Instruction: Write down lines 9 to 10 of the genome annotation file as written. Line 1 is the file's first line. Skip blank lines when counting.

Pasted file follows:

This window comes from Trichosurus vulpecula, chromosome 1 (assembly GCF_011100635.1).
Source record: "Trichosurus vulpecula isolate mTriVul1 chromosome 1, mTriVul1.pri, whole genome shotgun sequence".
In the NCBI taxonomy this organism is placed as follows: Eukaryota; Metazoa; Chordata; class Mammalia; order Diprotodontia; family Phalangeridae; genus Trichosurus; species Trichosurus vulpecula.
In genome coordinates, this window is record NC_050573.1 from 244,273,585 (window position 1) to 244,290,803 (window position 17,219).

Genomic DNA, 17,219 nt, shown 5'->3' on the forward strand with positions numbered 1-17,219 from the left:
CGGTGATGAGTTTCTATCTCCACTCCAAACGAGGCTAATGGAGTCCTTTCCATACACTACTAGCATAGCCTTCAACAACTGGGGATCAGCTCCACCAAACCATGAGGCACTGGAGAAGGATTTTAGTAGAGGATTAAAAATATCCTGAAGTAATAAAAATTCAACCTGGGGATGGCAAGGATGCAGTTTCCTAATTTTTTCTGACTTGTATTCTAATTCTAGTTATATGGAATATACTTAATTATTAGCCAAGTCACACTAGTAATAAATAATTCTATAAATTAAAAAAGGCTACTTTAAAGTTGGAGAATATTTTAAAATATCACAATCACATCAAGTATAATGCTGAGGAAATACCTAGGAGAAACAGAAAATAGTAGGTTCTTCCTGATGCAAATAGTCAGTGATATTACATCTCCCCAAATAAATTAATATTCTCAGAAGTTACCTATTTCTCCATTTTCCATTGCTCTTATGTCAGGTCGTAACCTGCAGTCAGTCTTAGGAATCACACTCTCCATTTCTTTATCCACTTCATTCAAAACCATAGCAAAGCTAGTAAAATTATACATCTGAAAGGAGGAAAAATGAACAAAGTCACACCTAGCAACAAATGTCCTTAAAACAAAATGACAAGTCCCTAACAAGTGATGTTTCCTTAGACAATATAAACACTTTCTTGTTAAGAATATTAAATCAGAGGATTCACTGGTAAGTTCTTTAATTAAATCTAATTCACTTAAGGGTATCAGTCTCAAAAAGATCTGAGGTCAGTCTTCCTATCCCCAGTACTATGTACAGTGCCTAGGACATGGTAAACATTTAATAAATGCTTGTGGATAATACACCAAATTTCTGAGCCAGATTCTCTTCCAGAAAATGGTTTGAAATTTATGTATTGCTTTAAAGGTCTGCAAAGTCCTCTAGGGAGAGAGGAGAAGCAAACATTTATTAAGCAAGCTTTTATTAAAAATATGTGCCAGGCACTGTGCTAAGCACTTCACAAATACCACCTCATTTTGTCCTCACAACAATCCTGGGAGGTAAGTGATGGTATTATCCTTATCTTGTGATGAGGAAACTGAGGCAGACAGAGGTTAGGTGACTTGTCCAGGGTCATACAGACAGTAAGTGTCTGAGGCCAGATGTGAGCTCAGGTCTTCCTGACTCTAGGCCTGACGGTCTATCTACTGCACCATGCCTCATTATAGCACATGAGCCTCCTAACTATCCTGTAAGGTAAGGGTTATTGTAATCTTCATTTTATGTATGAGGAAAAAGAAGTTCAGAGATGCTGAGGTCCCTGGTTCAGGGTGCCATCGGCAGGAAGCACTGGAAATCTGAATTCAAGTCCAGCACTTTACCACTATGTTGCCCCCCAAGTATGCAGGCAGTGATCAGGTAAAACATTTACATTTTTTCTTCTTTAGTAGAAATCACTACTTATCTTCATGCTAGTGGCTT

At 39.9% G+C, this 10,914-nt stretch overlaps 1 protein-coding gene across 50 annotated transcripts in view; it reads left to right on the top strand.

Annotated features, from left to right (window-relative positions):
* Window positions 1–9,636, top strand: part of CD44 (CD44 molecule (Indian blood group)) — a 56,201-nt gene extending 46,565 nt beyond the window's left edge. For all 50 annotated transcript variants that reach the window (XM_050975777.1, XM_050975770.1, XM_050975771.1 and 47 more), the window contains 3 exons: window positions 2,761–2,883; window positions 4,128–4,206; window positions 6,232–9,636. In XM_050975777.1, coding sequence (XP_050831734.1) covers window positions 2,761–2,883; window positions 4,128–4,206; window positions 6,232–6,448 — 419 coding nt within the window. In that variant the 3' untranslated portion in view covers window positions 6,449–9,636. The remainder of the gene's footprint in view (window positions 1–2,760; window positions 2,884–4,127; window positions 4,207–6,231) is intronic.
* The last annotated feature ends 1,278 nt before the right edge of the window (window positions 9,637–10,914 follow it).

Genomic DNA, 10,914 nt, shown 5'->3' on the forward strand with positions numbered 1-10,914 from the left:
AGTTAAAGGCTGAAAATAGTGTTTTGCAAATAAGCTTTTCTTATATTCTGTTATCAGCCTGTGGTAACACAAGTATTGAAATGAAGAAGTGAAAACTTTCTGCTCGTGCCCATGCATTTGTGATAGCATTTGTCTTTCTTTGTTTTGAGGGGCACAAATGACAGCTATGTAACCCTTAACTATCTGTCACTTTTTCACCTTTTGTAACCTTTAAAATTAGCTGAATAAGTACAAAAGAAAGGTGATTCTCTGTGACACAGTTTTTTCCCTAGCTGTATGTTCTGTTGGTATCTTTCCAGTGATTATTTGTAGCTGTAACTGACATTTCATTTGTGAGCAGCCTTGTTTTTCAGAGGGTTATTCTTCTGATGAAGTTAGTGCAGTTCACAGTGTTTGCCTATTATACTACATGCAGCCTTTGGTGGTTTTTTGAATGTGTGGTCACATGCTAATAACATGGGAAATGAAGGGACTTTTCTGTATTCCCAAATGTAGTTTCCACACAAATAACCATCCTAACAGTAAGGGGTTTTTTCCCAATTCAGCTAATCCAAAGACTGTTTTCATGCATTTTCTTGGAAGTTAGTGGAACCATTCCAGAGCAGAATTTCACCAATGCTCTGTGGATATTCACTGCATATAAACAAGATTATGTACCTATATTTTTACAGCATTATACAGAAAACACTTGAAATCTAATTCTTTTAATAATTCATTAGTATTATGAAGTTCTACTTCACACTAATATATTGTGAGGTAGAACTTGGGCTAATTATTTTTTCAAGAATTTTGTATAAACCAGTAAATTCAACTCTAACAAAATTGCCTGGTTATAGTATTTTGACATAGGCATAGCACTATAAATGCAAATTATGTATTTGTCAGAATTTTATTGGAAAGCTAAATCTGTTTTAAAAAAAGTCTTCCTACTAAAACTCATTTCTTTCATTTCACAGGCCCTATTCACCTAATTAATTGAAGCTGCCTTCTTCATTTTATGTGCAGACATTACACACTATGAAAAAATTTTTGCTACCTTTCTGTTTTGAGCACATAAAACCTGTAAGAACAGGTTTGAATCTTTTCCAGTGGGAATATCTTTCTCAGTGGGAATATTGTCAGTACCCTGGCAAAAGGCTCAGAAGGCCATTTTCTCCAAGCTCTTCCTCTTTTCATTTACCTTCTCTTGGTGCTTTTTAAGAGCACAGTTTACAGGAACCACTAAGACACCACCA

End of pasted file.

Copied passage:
* Window positions 1–9,636, top strand: part of CD44 (CD44 molecule (Indian blood group)) — a 56,201-nt gene extending 46,565 nt beyond the window's left edge. For all 50 annotated transcript variants that reach the window (XM_050975777.1, XM_050975770.1, XM_050975771.1 and 47 more), the window contains 3 exons: window positions 2,761–2,883; window positions 4,128–4,206; window positions 6,232–9,636. In XM_050975777.1, coding sequence (XP_050831734.1) covers window positions 2,761–2,883; window positions 4,128–4,206; window positions 6,232–6,448 — 419 coding nt within the window. In that variant the 3' untranslated portion in view covers window positions 6,449–9,636. The remainder of the gene's footprint in view (window positions 1–2,760; window positions 2,884–4,127; window positions 4,207–6,231) is intronic.
* The last annotated feature ends 1,278 nt before the right edge of the window (window positions 9,637–10,914 follow it).